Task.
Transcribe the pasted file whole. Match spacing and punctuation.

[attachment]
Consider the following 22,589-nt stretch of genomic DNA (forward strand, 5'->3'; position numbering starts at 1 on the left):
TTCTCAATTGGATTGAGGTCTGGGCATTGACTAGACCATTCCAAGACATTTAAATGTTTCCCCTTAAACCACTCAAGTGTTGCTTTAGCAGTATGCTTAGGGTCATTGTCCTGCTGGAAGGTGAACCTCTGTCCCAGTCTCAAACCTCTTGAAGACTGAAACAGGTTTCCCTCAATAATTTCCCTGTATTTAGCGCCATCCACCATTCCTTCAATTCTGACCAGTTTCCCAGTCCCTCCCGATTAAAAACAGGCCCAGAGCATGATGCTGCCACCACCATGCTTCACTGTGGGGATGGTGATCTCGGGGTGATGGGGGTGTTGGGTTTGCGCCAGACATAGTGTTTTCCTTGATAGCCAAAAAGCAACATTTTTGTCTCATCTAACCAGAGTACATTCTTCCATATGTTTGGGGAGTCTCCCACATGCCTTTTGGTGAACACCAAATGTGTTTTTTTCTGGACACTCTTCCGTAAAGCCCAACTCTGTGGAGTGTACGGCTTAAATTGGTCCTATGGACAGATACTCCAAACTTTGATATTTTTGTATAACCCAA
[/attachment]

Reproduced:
Consider the following 22,589-nt stretch of genomic DNA (forward strand, 5'->3'; position numbering starts at 1 on the left):
TTCTCAATTGGATTGAGGTCTGGGCATTGACTAGACCATTCCAAGACATTTAAATGTTTCCCCTTAAACCACTCAAGTGTTGCTTTAGCAGTATGCTTAGGGTCATTGTCCTGCTGGAAGGTGAACCTCTGTCCCAGTCTCAAACCTCTTGAAGACTGAAACAGGTTTCCCTCAATAATTTCCCTGTATTTAGCGCCATCCACCATTCCTTCAATTCTGACCAGTTTCCCAGTCCCTCCCGATTAAAAACAGGCCCAGAGCATGATGCTGCCACCACCATGCTTCACTGTGGGGATGGTGATCTCGGGGTGATGGGGGTGTTGGGTTTGCGCCAGACATAGTGTTTTCCTTGATAGCCAAAAAGCAACATTTTTGTCTCATCTAACCAGAGTACATTCTTCCATATGTTTGGGGAGTCTCCCACATGCCTTTTGGTGAACACCAAATGTGTTTTTTTCTGGACACTCTTCCGTAAAGCCCAACTCTGTGGAGTGTACGGCTTAAATTGGTCCTATGGACAGATACTCCAAACTTTGATATTTTTGTATAACCCAA